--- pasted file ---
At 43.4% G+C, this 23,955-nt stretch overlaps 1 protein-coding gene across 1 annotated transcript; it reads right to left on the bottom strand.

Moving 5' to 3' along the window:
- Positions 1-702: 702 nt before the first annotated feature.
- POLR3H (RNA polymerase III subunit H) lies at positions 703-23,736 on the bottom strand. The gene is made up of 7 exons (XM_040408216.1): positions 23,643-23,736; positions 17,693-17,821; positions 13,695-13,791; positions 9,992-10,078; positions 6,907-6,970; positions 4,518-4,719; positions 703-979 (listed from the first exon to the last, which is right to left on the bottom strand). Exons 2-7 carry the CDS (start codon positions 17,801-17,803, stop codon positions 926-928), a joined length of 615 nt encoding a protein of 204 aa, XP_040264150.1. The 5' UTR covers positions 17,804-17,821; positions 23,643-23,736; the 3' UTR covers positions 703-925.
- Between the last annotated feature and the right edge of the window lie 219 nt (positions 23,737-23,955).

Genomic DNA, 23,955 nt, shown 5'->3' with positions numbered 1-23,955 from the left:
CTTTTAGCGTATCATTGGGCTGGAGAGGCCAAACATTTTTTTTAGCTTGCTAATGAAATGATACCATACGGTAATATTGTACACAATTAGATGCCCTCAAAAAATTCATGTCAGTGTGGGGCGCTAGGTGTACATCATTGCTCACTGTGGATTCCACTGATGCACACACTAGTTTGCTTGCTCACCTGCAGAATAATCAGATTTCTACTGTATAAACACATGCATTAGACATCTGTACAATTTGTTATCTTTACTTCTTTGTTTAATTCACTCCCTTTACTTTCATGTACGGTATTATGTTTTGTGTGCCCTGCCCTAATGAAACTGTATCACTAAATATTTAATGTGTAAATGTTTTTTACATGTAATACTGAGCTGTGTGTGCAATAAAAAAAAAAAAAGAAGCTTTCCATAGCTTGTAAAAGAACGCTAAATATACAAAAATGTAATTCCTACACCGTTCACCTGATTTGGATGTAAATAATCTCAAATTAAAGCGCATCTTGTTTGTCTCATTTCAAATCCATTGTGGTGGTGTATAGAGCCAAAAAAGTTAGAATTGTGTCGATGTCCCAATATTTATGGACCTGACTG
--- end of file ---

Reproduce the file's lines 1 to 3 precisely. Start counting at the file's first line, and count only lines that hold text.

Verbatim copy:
At 43.4% G+C, this 23,955-nt stretch overlaps 1 protein-coding gene across 1 annotated transcript; it reads right to left on the bottom strand.

Moving 5' to 3' along the window:
- Positions 1-702: 702 nt before the first annotated feature.